Things don’t get delivered, details will be missed, the groom might draw a complete blank at the ceremony out of shock (yep…happened… he just kind of stared at me when my parents and I walked down the aisle and “delivered” me… He literally whispered: “What happens now?” … I had to tell him … “You have to come a little closer and get me babe…” – to be fair, he was hungover beyond belief… I just laughed.) Just don’t sweat it hon. In the long run, the important thing is you enjoyed yourselves and you’re together.
Budget budget budget – then don’t budget
Strategy-based budgeting is important… up to a certain point… and then you just throw the spreadsheet out of the window.
E and I were technically not preparing for a wedding like other couples. There wasn’t really any time to save up for the “wedding of our dreams” so it was important to keep track of things. Also, we decided to pay for everything ourselves because, let’s face it, matanda na kami and dapat naman siguro kami na sumagot sa sarili namin. What we did first was to list down all the big expenses that we were expecting which were basically:
- The reception venue and dinner
- Wedding planners
- Lodging for family
- Plane tickets
- Rehearsal dinner (otherwise known as getting shit-faced the night before)
After figuring those out and estimating our costs, we started listing down the other details that we would like to see and do, and then edited and slashed ruthlessly.
Then, the time came to leave for Europe, and we just threw caution to the wind. We were determined to enjoy ourselves and getting bogged down with the budget would have been awful. So just take this little tip and DON’T CONVERT. Just don’t start checking the exchange rate and stressing about what you are spending when you’re there… basta may titirhan kayo and you have a ticket way back to Pinas… mabubuhay naman kayo. 😀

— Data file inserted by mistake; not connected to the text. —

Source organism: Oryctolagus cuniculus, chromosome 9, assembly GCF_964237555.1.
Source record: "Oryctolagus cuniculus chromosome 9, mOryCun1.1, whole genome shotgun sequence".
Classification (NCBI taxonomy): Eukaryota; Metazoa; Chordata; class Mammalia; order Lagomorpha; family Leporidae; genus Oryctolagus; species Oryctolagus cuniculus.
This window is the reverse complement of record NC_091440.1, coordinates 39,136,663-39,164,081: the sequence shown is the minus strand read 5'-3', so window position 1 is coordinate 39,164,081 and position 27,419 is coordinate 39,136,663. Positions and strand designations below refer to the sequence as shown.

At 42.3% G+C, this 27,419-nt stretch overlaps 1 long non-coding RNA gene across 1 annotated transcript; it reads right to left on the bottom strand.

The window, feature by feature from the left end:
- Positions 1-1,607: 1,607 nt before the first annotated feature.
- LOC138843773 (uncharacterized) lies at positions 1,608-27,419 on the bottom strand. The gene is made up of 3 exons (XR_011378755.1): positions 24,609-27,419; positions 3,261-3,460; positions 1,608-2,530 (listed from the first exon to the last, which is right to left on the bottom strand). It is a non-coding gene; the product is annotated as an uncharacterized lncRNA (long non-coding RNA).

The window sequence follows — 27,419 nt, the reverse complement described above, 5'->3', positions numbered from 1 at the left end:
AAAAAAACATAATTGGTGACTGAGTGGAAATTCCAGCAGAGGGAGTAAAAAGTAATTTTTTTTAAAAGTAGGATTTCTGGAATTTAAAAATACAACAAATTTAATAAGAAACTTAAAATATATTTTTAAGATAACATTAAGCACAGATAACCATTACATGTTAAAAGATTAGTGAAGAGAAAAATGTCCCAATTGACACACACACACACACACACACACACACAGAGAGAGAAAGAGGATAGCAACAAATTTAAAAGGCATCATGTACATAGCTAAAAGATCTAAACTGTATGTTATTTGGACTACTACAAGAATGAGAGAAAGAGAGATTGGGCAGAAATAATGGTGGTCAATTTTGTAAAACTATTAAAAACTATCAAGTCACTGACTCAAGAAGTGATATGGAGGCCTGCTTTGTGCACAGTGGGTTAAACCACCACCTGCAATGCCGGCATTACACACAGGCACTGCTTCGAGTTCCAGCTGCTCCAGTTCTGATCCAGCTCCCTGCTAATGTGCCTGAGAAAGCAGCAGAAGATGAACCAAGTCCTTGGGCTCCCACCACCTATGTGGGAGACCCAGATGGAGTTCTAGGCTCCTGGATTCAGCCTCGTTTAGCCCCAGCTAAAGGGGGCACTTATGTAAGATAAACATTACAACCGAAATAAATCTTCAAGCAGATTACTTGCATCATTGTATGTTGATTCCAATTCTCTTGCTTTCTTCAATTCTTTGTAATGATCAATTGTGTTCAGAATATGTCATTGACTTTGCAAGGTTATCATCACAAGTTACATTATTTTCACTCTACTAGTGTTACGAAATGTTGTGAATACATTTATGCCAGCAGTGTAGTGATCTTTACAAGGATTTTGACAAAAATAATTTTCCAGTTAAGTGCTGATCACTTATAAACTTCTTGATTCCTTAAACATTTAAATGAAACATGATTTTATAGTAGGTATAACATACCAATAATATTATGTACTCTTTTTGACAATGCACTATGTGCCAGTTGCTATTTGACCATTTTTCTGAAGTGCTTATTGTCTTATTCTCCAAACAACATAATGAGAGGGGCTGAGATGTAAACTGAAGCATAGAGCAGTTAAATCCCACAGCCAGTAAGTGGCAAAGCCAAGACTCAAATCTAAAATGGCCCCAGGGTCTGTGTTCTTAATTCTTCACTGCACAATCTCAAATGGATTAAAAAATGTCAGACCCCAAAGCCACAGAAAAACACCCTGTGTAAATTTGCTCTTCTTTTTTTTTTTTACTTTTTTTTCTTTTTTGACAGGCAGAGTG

Kidding aside, your pockets need not be extremely deep, but just spend judiciously. Venice had fresh produce markets and meat shops everywhere… and since we did AirBnB, we had a few meals at home cooking fresh ITALIAN ingredients, that saved us a few Euros instead of eating at restaurants. And also, wine at the grocery is usually cheaper than water… so I STRONGLY suggest stocking up on that instead of buying a bottle every time you dine out.
Choose your wedding party wisely
This one we spent a few weeks deciding on from the start. We really wanted those who really mattered to be there. Some whom we invited couldn’t make it of course. This is understandable since it was a destination wedding and people need to plan their leaves and make arrangements for leaving the country for a while.
We suggest you choose people whom you know will be there to assist you and think of you for your special day. Choose people you love and respect. For the ninongs and ninangs, find those who can offer guidance to you both through your married life.
One thing though to keep in mind is in the church in Italy, they don’t technically allow for proxies to be ninong/ninang, but it doesn’t mean that should one of your sponsors not make it, that they cannot be there for you anymore. It is your pact with these people that count.
Save the date and website